One afternoon I’m on this flight and just as the aircraft pushes back from the gate, the captain comes on with an announcement. I listen with some trepidation, because I’ve never heard any good news seconds after the pushback. This time, however, he intones, “Ladies and Gentlemen if you listen to ATC on Channel 9 today you will not here us called, as we would be, United 200. Today we are ‘Lifeguard United 200.’ We’re carrying a kidney to Chicago for transplant!”
I am convinced that every one sitting around me, a bunch of jaded, airline-weary, United 1Ks and Premiers, sat up a little straighter, maybe even combed back out hair. We weren’t on just another four hour grind business flight to Chicago, we were on a mission!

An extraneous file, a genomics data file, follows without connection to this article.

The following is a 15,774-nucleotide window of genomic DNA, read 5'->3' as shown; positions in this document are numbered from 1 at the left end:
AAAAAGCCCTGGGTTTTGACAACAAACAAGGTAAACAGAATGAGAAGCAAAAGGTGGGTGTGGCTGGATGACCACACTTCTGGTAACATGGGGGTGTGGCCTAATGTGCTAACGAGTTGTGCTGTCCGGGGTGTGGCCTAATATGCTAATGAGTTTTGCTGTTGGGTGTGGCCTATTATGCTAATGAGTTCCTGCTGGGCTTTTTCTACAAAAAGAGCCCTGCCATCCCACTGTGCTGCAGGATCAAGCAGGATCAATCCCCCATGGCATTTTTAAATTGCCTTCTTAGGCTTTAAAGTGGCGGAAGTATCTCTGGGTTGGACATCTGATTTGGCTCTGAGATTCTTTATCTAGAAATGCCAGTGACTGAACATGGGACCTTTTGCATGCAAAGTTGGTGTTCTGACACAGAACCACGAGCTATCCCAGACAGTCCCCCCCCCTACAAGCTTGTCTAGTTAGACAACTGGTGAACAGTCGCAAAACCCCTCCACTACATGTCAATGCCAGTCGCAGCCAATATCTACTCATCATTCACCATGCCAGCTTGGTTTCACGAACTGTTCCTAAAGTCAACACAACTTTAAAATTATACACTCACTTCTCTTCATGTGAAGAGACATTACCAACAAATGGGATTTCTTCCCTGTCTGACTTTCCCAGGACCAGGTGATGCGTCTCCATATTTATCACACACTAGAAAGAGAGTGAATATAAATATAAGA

All of these stories are true and each says a great deal about what happens when value is interjected into the otherwise hum drum of our daily work lives. What we do becomes meaningful and the people we do it with are suddenly special.
Whenever I have these experiences, whenever I see people working together with a sense of purpose, I know they are part of an organization that values them and me. And I know this is no accident.
These values got there because they were expressed, shared and followed by leadership. I’d go so far to say that advancing the organization’s values is what leadership is all about. Values and missions posted on walls or printed on business cards mean little to me. Actions that are clearly motivated by those values do.
So when I get on my soapbox and worry aloud about the loss of values in our organizations it is because I know that culture counts. Those values are what separate great organizations from the also-rans.